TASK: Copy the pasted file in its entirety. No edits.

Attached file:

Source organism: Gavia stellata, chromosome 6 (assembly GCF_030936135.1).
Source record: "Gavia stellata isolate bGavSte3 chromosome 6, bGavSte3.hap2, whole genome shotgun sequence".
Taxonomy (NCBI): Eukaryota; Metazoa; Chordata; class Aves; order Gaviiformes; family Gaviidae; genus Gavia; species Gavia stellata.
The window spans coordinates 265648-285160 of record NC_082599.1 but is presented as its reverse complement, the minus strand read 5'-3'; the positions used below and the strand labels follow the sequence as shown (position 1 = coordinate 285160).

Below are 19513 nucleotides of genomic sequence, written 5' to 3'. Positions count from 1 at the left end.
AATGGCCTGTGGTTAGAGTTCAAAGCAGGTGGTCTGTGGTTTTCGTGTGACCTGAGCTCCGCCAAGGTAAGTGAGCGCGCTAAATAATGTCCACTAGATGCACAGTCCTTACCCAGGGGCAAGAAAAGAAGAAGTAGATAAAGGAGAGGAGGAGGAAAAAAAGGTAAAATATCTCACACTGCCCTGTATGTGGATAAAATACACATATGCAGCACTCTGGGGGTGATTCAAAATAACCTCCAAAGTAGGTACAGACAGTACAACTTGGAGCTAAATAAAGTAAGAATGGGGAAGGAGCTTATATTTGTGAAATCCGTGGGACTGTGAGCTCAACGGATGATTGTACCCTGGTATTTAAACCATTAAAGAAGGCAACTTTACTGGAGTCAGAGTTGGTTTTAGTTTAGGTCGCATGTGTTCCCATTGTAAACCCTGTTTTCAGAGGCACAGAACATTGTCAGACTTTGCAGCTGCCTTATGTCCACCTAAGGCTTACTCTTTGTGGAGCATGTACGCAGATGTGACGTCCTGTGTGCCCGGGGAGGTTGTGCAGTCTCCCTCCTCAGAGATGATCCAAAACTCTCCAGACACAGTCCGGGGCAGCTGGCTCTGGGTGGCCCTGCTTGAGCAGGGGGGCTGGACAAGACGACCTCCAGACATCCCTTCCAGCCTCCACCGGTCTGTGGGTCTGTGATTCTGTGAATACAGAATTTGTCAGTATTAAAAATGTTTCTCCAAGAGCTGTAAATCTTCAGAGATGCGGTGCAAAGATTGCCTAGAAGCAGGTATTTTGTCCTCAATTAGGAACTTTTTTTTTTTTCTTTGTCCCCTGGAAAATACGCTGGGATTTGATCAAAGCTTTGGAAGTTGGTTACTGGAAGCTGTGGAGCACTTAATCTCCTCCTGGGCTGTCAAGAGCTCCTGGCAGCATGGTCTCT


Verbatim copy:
Source organism: Gavia stellata, chromosome 6 (assembly GCF_030936135.1).
Source record: "Gavia stellata isolate bGavSte3 chromosome 6, bGavSte3.hap2, whole genome shotgun sequence".
Taxonomy (NCBI): Eukaryota; Metazoa; Chordata; class Aves; order Gaviiformes; family Gaviidae; genus Gavia; species Gavia stellata.
The window spans coordinates 265648-285160 of record NC_082599.1 but is presented as its reverse complement, the minus strand read 5'-3'; the positions used below and the strand labels follow the sequence as shown (position 1 = coordinate 285160).

Below are 19513 nucleotides of genomic sequence, written 5' to 3'. Positions count from 1 at the left end.
AATGGCCTGTGGTTAGAGTTCAAAGCAGGTGGTCTGTGGTTTTCGTGTGACCTGAGCTCCGCCAAGGTAAGTGAGCGCGCTAAATAATGTCCACTAGATGCACAGTCCTTACCCAGGGGCAAGAAAAGAAGAAGTAGATAAAGGAGAGGAGGAGGAAAAAAAGGTAAAATATCTCACACTGCCCTGTATGTGGATAAAATACACATATGCAGCACTCTGGGGGTGATTCAAAATAACCTCCAAAGTAGGTACAGACAGTACAACTTGGAGCTAAATAAAGTAAGAATGGGGAAGGAGCTTATATTTGTGAAATCCGTGGGACTGTGAGCTCAACGGATGATTGTACCCTGGTATTTAAACCATTAAAGAAGGCAACTTTACTGGAGTCAGAGTTGGTTTTAGTTTAGGTCGCATGTGTTCCCATTGTAAACCCTGTTTTCAGAGGCACAGAACATTGTCAGACTTTGCAGCTGCCTTATGTCCACCTAAGGCTTACTCTTTGTGGAGCATGTACGCAGATGTGACGTCCTGTGTGCCCGGGGAGGTTGTGCAGTCTCCCTCCTCAGAGATGATCCAAAACTCTCCAGACACAGTCCGGGGCAGCTGGCTCTGGGTGGCCCTGCTTGAGCAGGGGGGCTGGACAAGACGACCTCCAGACATCCCTTCCAGCCTCCACCGGTCTGTGGGTCTGTGATTCTGTGAATACAGAATTTGTCAGTATTAAAAATGTTTCTCCAAGAGCTGTAAATCTTCAGAGATGCGGTGCAAAGATTGCCTAGAAGCAGGTATTTTGTCCTCAATTAGGAACTTTTTTTTTTTTCTTTGTCCCCTGGAAAATACGCTGGGATTTGATCAAAGCTTTGGAAGTTGGTTACTGGAAGCTGTGGAGCACTTAATCTCCTCCTGGGCTGTCAAGAGCTCCTGGCAGCATGGTCTCT